“I began racing at the end of 2010, racing a cadet kart at PFi (kart circuit in Grantham, Lincolnshire). I was born in Cambridge, and have lived in Cambridgeshire all my life, in the same house actually.
“For 2016, I am going to be racing in the Formula Jedi Championship, which is going to be my debut season racing in cars. I’m most looking forward to racing at amazing circuits, such as Silverstone and Rockingham. It’s a big change of scene for me, but I’m very much looking forward to it.”
The Formula Jedi series is a British championship that uses open-wheel vehicles, not dissimilar in design to a Formula Ford car but with less power. The championship takes place at seven events up and down the country, from the flatlands of Snetterton in Norfolk, to the undulating Branch Hatch layouts in Kent.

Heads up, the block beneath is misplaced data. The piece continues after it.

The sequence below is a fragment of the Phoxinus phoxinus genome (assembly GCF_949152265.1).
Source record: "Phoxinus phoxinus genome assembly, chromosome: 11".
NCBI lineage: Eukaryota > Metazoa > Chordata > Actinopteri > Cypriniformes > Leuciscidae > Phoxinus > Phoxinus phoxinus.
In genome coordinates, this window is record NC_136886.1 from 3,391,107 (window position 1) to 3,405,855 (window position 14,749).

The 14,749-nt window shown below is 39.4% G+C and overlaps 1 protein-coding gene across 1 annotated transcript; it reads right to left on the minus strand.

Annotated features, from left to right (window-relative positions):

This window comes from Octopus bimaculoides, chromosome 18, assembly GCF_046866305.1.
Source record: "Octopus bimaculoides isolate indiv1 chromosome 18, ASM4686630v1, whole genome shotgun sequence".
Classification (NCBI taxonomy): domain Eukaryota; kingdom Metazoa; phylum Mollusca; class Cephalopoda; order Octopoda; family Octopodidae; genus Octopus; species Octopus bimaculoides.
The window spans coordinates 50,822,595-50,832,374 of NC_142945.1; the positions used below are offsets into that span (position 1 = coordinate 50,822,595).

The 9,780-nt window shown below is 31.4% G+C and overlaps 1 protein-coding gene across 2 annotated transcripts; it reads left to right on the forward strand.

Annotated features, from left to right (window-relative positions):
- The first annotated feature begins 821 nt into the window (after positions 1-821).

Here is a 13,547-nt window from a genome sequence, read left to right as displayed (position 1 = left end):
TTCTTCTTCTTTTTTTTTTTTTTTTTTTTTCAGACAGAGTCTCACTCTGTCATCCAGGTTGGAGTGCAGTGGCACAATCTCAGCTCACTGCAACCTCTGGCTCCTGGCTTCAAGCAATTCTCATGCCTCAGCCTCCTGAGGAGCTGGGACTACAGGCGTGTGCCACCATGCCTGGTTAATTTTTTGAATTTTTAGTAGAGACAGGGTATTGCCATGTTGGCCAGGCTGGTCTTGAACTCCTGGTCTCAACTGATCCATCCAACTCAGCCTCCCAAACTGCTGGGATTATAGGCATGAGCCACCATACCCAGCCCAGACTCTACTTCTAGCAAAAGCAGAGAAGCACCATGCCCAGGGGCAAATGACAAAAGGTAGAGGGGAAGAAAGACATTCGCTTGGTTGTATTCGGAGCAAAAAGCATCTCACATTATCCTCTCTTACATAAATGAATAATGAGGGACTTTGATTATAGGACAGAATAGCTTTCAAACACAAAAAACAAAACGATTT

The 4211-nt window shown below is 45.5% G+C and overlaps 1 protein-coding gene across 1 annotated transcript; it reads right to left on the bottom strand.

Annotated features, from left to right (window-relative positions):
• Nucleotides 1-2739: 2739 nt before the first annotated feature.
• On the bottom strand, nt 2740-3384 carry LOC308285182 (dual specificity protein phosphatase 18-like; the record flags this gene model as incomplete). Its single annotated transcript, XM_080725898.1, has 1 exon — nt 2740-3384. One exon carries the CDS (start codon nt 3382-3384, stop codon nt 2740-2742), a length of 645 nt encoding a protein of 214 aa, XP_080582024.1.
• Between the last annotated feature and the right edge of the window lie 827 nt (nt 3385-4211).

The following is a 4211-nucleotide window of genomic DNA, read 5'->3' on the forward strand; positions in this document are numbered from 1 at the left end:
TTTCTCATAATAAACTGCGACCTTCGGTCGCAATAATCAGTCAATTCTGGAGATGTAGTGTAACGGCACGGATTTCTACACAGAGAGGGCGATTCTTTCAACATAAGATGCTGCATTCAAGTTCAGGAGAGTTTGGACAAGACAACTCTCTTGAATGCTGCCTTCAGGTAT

The side of motorsport we usually see at the top is a fickle, result-driven industry where only the very best, richest and most fortunate succeed. So how does someone so young prepare for the leap into the world of competitive motorsport?
With much less media attention, sponsorship and prize money at the semi-professional and clubman level, it may be true that there’s less pressure, but in her first season, Bryony’s not taking any chances, and not underestimating the learning curve.
“I’ve done several test days at the circuits the championship will be attending this year, as well as keeping up my fitness in the gym. I’ve been learning new techniques of preparation with the MSA Academy, which is who I study with at Loughborough College.”
So what’s it like being a young woman in what is traditionally a male dominated sport?
“In some ways being a female has helped, but only in terms of being able to stand out more as people are interested because it’s rare for a girl to be involved. Though of course my gender does not impact my ability at all.”